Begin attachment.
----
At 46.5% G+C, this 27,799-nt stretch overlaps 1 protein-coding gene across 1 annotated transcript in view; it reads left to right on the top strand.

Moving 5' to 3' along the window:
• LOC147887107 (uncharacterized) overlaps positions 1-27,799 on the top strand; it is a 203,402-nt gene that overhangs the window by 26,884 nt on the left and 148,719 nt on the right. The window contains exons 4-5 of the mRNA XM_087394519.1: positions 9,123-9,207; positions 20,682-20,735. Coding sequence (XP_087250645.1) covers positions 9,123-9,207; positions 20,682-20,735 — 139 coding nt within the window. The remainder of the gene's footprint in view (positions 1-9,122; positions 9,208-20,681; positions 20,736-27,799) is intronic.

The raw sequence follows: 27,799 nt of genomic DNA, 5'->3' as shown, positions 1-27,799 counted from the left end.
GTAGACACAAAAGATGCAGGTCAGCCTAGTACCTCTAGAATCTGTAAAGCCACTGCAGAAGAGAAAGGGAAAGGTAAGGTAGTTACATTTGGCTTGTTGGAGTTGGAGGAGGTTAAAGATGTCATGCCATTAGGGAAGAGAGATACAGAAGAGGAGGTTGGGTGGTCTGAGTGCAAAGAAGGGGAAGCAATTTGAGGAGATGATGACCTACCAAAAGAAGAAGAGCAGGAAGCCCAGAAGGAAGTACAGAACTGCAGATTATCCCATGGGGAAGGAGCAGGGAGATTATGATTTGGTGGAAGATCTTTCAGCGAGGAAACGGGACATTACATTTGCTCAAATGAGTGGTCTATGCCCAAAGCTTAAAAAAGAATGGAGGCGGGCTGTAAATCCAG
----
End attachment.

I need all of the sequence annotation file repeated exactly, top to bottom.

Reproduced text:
At 46.5% G+C, this 27,799-nt stretch overlaps 1 protein-coding gene across 1 annotated transcript in view; it reads left to right on the top strand.

Moving 5' to 3' along the window:
• LOC147887107 (uncharacterized) overlaps positions 1-27,799 on the top strand; it is a 203,402-nt gene that overhangs the window by 26,884 nt on the left and 148,719 nt on the right. The window contains exons 4-5 of the mRNA XM_087394519.1: positions 9,123-9,207; positions 20,682-20,735. Coding sequence (XP_087250645.1) covers positions 9,123-9,207; positions 20,682-20,735 — 139 coding nt within the window. The remainder of the gene's footprint in view (positions 1-9,122; positions 9,208-20,681; positions 20,736-27,799) is intronic.

The raw sequence follows: 27,799 nt of genomic DNA, 5'->3' as shown, positions 1-27,799 counted from the left end.
GTAGACACAAAAGATGCAGGTCAGCCTAGTACCTCTAGAATCTGTAAAGCCACTGCAGAAGAGAAAGGGAAAGGTAAGGTAGTTACATTTGGCTTGTTGGAGTTGGAGGAGGTTAAAGATGTCATGCCATTAGGGAAGAGAGATACAGAAGAGGAGGTTGGGTGGTCTGAGTGCAAAGAAGGGGAAGCAATTTGAGGAGATGATGACCTACCAAAAGAAGAAGAGCAGGAAGCCCAGAAGGAAGTACAGAACTGCAGATTATCCCATGGGGAAGGAGCAGGGAGATTATGATTTGGTGGAAGATCTTTCAGCGAGGAAACGGGACATTACATTTGCTCAAATGAGTGGTCTATGCCCAAAGCTTAAAAAAGAATGGAGGCGGGCTGTAAATCCAG